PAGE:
Chaleo Yoovidhya, Red Bull magnate, dies aged 89

Chaleo Yoovidhya, the inventor of the Red Bull energy drink, started his business career with a product for keeping his long-distance drivers awake

The creator of Red Bull, who became one of the world’s richest men thanks to the success of the fizzy, caffeine-laden drink, died yesterday [17th March, 2012] in Bangkok of natural causes. Chaleo Yoovidhya was 89.

His career acquired wings

Chaleo’s entrepreneurial career acquired wings and soared to success. In that respect it was symbolised in the subsequent cartoon-like advertising of his famous energy product, Red Bull.

Wired in

A source close to LWD talks of the significance of the product for her business associates: “Some of them seem wired into a diet of Red Bull, chocolate and coffee” she told LWD

Chaelo’s origins

The Thai billionaire came from poor origins in the northern province of Phichit, moving to Bangkok in search of work. Showing entrepreneurial flair, he found work as a salesman before starting his own pharmaceuticals company which appears to have drawn on Eastern and Western pharmaceutical knowledge.

Career outline

The Independent outlined his career:

One of his products was a tonic drink aimed at keeping factory workers and truck drivers awake through long shifts. Called Krating Daeng – Thai for Red Bull – the mixture of water, sugar, caffeine, taurine, inositol and B vitamins provided the inspiration for what is now the world’s biggest-selling energy drink.

The Austrian entrepreneur Dietrich Mateschitz discovered Krating Daeng on a sales trip to Asia in 1982. According to the company’s website, He tracked down Mr Yoovidhya and the two men became business partners, setting up the Red Bull company two years later in an attempt to take the Thai drink to an international market. In 1987, Red Bull was launched in Austria. Twenty-five years on, it is sold in more than 79 countries.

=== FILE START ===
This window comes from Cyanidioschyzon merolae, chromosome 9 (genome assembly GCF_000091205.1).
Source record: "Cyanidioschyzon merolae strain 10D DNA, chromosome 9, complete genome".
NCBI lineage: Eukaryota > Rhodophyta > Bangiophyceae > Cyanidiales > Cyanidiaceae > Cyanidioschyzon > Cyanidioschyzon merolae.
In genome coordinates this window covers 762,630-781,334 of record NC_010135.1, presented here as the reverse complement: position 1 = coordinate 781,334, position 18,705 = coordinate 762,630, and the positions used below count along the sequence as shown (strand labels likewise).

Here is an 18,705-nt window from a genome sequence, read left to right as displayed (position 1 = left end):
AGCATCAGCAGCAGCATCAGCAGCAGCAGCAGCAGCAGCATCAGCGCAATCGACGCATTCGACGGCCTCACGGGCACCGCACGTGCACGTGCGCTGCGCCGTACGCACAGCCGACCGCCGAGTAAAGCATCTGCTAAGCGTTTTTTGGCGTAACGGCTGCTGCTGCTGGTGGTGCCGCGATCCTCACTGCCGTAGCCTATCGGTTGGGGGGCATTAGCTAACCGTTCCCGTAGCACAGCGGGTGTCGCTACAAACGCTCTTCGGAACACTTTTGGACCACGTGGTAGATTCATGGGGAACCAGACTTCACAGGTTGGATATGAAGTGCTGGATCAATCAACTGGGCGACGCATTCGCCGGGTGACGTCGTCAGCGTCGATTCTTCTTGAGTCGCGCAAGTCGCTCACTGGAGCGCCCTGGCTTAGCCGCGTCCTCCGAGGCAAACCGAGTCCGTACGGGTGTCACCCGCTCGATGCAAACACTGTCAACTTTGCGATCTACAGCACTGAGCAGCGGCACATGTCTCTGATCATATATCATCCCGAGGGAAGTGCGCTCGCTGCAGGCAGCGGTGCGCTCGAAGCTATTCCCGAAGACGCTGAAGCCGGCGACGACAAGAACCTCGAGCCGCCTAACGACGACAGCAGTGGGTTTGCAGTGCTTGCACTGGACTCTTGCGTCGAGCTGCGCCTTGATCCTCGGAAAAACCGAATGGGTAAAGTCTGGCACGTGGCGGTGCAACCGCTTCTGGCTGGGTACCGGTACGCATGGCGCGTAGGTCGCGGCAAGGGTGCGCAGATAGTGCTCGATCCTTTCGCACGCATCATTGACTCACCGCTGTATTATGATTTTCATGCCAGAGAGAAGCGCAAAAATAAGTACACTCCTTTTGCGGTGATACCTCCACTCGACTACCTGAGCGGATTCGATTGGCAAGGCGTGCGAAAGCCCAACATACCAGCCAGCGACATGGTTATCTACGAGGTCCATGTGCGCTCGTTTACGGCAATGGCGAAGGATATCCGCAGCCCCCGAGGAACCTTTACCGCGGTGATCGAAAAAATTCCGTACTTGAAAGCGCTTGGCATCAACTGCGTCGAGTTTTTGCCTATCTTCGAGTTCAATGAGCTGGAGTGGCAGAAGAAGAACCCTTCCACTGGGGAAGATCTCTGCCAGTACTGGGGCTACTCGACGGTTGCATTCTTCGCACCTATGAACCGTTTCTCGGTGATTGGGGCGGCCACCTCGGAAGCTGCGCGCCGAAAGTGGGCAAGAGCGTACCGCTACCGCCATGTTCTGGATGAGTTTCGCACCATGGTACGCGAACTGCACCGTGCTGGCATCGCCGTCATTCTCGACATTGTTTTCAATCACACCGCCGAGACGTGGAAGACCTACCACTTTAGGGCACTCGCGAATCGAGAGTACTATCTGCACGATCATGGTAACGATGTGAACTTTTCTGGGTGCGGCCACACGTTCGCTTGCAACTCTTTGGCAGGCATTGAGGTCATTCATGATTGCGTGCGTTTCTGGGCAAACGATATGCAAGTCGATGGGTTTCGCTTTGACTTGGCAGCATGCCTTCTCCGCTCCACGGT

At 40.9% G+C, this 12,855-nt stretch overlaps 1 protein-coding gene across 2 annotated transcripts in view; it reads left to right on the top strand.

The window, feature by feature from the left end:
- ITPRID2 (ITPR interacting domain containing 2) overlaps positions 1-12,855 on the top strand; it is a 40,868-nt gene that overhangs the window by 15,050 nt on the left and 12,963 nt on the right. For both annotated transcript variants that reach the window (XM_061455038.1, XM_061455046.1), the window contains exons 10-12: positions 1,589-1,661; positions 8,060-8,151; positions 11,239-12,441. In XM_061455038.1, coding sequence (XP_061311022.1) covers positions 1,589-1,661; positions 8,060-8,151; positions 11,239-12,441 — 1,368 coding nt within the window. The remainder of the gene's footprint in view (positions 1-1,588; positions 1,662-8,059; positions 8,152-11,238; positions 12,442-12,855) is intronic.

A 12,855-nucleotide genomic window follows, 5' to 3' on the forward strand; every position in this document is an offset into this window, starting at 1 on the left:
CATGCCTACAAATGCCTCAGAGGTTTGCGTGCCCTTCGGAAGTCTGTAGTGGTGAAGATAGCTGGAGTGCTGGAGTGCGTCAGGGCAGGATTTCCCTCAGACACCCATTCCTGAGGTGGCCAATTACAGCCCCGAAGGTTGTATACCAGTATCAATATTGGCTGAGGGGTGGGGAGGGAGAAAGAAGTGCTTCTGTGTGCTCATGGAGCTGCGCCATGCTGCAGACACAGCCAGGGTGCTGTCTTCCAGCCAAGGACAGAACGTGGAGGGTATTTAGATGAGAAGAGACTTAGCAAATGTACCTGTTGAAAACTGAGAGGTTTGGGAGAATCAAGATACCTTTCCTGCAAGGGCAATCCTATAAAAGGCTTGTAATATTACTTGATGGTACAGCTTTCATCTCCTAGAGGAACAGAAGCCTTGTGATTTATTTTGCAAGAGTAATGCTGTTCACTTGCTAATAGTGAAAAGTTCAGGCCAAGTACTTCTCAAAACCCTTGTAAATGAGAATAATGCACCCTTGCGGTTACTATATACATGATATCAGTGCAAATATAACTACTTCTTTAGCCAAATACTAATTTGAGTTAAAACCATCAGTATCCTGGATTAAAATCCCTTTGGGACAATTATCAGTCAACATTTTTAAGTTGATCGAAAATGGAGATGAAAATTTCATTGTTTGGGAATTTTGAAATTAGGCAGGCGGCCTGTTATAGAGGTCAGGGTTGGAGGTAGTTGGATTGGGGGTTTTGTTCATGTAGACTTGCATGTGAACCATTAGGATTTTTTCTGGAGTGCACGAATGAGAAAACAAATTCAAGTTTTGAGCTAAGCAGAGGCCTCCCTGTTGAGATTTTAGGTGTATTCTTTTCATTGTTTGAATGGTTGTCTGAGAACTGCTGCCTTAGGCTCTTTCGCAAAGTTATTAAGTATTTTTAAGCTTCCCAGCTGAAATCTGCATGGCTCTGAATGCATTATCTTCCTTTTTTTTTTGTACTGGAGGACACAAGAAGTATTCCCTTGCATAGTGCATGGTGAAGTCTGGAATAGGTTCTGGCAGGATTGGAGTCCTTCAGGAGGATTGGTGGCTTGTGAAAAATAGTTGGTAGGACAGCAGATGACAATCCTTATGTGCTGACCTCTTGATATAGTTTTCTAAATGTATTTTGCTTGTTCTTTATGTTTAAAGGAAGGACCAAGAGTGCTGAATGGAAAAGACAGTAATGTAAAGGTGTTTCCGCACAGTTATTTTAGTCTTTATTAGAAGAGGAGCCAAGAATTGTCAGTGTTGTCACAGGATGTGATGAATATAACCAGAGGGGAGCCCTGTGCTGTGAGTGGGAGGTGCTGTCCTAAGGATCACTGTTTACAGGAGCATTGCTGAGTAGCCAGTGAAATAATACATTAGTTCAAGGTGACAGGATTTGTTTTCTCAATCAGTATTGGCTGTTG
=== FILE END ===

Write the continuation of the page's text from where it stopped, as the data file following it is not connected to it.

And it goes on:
Thanks to the soaring sales of the drink, Mr Yoovidhya became the world’s 205th richest man, with a fortune of £5bn.
Showing no lack of energy himself, he married twice, and had 11 children, five from his first wife and six from his second. Today, [18th March 2012] Mr Yoovidhya’s family will start a week-long series of traditional Buddhist rites at a monastery west of Bangkok.

Entrepreneurial innovation

The trajectory of the innovation is a familiar one in stories of entrepreneurial success. The entrepreneur draws on local knowledge of market needs, and learns of the pharmaceutical properties of local products. He applies his knowhow to address a corporate need (keeping his truckers alert). He accepts the offer of an international partnership showing business flair.

It is not a trajectory that is easily replicated from the laboratories of the global pharmaceutical giants.


To for image of Mr Yoovidhya and local biographic knowledge.


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